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Louisville becomes first Ky. city to pass renewable-energy resolution; goal is 100 percent in 20 years


The Louisville Metro Council has voted to commit to reaching 100 percent renewable energy use for city operations within the next two decades.

According to the resolution, the city will work to shift public transit and other operations to run on clean forms of energy, such as electricity and solar power.

Louisville is the first Kentucky city to commit to reaching 100% renewable energy for its city operations by 2040. (Photo from Adobe Stock, via PNS)

The Metro Council vote was 15-4 in support of the resolution.

Gretchen Milliken, director of advanced planning and sustainability for Louisville Metro, said the city already has been focused on reducing its carbon-emissions footprint.

“We have done an emissions-reduction plan. We’re in the last phases of pulling together our climate adaptation plan,” Milliken explained. “And these layout strategies for our city, of how we are going to be reducing our emissions — but also, strategies of how we’re going to be dealing with the climate change that is inevitably coming our way.”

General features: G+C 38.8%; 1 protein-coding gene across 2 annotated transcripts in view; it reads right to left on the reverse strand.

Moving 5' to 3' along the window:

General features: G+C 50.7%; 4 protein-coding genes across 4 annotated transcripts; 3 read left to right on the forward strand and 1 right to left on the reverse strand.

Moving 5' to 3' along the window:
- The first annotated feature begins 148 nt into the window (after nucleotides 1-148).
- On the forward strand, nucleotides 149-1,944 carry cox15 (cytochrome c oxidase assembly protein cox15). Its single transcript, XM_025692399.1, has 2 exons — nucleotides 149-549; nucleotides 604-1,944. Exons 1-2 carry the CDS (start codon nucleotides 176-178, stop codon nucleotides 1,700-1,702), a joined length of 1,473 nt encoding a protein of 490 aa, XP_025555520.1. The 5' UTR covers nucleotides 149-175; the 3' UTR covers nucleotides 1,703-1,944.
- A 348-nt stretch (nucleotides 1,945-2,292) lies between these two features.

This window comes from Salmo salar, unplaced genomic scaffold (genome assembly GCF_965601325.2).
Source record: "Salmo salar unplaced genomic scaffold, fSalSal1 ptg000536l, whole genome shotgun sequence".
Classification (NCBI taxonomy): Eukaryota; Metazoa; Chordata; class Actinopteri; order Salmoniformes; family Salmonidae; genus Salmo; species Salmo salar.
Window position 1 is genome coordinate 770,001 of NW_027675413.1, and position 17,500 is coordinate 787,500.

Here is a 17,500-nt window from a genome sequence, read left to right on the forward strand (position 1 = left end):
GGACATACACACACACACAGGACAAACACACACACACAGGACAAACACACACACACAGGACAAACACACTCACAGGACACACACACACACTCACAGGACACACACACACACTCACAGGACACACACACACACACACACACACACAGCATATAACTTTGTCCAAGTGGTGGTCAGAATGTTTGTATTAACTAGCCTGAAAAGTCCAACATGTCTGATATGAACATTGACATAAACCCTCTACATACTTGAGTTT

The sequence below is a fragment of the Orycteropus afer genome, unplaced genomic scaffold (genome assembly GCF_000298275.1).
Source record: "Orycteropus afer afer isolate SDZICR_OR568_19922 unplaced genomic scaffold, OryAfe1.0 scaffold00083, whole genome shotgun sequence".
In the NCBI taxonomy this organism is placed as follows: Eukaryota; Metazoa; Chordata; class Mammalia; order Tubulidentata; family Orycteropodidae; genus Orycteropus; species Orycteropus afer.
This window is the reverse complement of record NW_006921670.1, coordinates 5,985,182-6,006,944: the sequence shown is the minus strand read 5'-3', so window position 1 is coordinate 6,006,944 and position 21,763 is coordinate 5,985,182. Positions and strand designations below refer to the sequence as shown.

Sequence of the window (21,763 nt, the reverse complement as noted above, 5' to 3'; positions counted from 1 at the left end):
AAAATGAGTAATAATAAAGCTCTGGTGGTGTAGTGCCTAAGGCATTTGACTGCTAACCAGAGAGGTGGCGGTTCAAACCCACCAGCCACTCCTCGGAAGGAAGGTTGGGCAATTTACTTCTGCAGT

She added that Louisville’s summer temperatures are projected to rise between seven and 12 degrees in the next half-century.

Drew Foley, group chair of the Sierra Club’s Greater Louisville Group described the move as a step in the right direction but pointed out that a handful of U.S. cities already are generating all or most of the energy for city operations from clean and renewable sources.

“Louisville was the 160th city in the United States that has made that commitment,” Foley noted. “So, we’re pretty late to the game, actually.”

According to a 2016 Environmental Protection Agency report, Kentucky is likely to experience more extreme flooding, as well as longer periods of drought from climate change in the coming decades.


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